Exercise and antioxidants: A winning combination for brain health?

An international team of researchers representing several institutions in Japan and the US has published promising findings that may stand to benefit people living with the specter of Alzheimer’s and other neurodegenerative diseases, as well as age-related cognitive decline. In their paper published in PNAS, “Leptin in hippocampus mediates benefits of mild exercise by an antioxidant on neurogenesis and memory,” Yook and colleagues present results from a series of experiments—murine and in vitro—that elucidate the role of leptin in cognitive function. Leptin is a hormone that is produced in adipose tissue and in the hippocampus, the part of the brain where memory and spatial learning are processed.

The relationship between exercise and improved cognitive function is well established. Likewise, certain dietary supplements, for example, docasahexaenoic acid (DHA) have also shown promise in improving cognition and in slowing or halting cognitive decline. The effect of both exercise and supplementation with an antioxidant on plasticity and cognitive function within the hippocampus has until now been largely unexplored, however. Previous research has demonstrated that leptin (LEP) in particular is a promising therapeutic target for neurodegenerative diseases such as Alzheimer’s.

Yook and colleagues in their paper sought to answer the particular question of whether mild exercise (ME) combined with the antioxidant supplement astaxanthin (AX) might confer benefit in terms of cognitive function and neuronal plasticity; and whether or not the two interventions—AX and ME together—could have a synergistic effect beyond the additive effects of either treatment administered separately. The investigators “hypothesized that ME-enhanced hippocampal neurogenesis and memory might be further improved with dietary AX via mediation by a neurotrophic factor such as h-LEP [hippocampal leptin].” To test their hypothesis, they conducted a series of experiments on mice and in vitro using human brain cell lines.

The first experiment examined the performance of four groups of wild-type mice on standard tests used to evaluate murine memory and spatial learning. The mice comprised the following groups: sedentary with placebo (SE+PL); mild exercise with placebo (ME+PL); sedentary with astaxanthin (SE+AX); and mild exercise with astaxanthin (ME+AX). The SE+PL group performed the worst while the ME+PL and SE+AX groups both performed better. The best performers were the mice in the ME+AX group, a finding that supports the enhanced effects of both interventions on memory and spatial learning. The test data were further reinforced by cell counts of Ki67-positive cells and BrdU/NeuN cells, both measures of adult hippocampal neurogenesis (AHN) , that showed “a strong additional effect” at work when AX and ME were combined.

To better understand the role of LEP in the changes observed in the mouse brains, the researchers undertook a DNA microarray and gene expression analysis, looking at up- and down-regulated genes in relation to the various groups of mice, and particularly where the genes overlapped between treatment groups. Their results, especially with regard to the antioxidant ABHD3 gene and the LEP gene, confirm the synergistic effect of AX and ME on spatial memory and AHN.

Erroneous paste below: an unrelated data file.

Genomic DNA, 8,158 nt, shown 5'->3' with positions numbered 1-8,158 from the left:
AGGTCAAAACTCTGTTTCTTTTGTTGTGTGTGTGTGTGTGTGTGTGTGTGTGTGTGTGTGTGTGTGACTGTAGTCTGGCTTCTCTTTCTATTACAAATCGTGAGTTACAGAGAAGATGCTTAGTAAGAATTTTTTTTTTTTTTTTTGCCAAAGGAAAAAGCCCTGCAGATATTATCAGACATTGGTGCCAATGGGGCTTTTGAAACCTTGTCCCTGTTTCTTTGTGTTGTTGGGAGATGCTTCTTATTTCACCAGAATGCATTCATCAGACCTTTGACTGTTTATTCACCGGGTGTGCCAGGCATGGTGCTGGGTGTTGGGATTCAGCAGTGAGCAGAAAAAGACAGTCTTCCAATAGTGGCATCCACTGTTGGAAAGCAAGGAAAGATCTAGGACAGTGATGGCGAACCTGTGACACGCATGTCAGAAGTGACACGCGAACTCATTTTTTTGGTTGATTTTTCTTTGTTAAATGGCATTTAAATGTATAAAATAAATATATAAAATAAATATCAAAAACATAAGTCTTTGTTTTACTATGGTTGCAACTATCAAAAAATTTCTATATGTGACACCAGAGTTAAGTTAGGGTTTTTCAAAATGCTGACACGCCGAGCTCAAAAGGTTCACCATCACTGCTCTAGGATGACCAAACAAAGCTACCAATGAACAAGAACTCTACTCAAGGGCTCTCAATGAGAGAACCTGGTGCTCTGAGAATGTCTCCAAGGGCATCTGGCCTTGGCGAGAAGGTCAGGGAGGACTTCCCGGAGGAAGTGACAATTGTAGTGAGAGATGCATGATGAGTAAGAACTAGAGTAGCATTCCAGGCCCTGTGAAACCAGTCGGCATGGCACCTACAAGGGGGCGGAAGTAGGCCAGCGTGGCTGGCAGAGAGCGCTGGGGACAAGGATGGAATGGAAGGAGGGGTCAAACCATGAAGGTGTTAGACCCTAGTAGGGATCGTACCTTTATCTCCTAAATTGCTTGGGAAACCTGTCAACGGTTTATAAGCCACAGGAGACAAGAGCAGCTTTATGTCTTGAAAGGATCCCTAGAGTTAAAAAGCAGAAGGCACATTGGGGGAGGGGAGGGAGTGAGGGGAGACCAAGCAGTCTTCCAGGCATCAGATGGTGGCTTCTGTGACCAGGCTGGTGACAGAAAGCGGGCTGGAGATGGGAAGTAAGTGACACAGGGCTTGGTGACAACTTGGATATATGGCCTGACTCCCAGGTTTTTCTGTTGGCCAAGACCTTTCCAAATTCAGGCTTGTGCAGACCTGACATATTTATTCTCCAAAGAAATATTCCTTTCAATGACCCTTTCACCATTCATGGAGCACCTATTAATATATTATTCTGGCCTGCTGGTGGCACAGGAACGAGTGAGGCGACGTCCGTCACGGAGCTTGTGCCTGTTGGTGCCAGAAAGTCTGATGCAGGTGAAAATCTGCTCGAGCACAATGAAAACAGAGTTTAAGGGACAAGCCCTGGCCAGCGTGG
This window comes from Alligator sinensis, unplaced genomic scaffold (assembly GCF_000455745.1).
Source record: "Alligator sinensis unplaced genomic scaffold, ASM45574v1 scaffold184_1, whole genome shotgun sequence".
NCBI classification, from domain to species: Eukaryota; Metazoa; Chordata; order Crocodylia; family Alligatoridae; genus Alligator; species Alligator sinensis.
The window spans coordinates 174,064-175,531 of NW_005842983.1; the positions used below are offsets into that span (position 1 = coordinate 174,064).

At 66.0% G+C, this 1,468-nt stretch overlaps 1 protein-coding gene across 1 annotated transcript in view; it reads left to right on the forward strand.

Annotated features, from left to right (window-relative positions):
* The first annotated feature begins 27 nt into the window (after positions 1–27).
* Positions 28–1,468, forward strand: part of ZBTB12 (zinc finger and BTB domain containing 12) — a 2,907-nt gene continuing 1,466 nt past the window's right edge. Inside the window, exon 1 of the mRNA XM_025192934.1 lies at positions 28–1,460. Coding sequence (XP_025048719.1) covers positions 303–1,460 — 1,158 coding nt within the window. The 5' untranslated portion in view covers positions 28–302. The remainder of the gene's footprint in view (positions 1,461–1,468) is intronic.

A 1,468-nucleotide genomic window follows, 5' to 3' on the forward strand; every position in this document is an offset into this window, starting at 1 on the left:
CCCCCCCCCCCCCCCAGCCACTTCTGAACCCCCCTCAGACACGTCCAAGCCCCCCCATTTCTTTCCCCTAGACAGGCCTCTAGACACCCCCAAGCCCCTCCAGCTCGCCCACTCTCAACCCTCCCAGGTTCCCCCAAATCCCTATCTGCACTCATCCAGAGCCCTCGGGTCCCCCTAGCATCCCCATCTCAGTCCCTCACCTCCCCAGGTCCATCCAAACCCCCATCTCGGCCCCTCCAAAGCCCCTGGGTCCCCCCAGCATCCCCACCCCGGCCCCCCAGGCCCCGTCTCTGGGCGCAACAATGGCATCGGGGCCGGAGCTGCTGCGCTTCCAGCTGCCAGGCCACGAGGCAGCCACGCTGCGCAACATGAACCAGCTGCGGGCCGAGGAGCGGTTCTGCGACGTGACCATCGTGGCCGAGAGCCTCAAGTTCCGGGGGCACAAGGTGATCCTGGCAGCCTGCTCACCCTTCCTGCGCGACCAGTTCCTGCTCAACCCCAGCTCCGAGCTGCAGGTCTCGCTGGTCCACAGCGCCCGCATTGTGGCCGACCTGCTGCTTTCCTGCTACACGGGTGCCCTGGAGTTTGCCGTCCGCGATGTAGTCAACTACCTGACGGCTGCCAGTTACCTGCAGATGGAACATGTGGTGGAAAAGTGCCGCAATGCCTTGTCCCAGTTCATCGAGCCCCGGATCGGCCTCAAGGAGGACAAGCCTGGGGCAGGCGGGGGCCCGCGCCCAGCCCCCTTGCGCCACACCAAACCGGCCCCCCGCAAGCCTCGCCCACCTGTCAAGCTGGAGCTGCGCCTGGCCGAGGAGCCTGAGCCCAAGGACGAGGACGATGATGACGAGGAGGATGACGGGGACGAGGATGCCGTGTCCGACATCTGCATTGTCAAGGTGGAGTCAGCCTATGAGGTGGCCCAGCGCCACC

Importantly, the study authors also found after further analysis that circulating plasma LEP levels remained unchanged among treatment groups, a finding which demonstrates that h-LEP—that is, LEP found in the hippocampus—is the specific target molecule responsible for the improvements demonstrated by combined ME+AX therapy. At the protein level, h-LEP and LEPRa (a LEP receptor), were also correlated with improvements in spatial memory, while the AKT/STAT3 signaling pathways were implicated in these improvements as well.

For the in vitro experiment, the investigators used human neuroblastoma cell lines—cells known to endogenously synthesize LEP—to observe the effect of exposing them directly to varying amounts of AX. They noticed a direct dose-dependent response with regard to expressed LEP, as well as up-regulation in the ABHD3 and LEP genes.

Finally, to establish whether or not LEP is required to achieve the synergistic effect seen with the AX+ME mice, Yook and colleagues repeated their earlier mouse experiment on ob/ob knockout mice, using LEP-deficient animals bred for obesity and diabetes research. They found that LEP deficiency did indeed play a role, as these mice performed poorly relative to the wild-type mice, thus indicating LEP as the crucial component of the AX+ME synergy observed in the prior experiment.

To further confirm the mediative effect of LEP in the brain, the scientists injected the ob/ob mice with LEP over the course of four weeks, finding that the synergistic effects of AX and ME were restored in these mice. The researchers also observed increased levels of proteins pIGF1R and pP13K in ME+PL and ME+AX groups, independently of whether or not the mice were wild-type or knockout.

The researchers offer further discussion of several details of their study, for example, commenting that “our results of increased LEP and IGF1R support the possibility that the enhancement of AHN and memory function by ME+AX may be due to the interplay of both LEP and IGF1R expression,” and also noting a correlation between memory increase and an increase in levels of the hippocampal receptor LEPRa.

While the results shown here in murine models are certainly promising, what might this mean in a clinical context for humans? For one thing, ME (mild exercise) for humans has been characterized in this paper as that which is typical of a yoga or tai chi session, which puts it within reach of many people. Another factor is the ready availability of the relatively inexpensive nutritional supplement astaxanthin.

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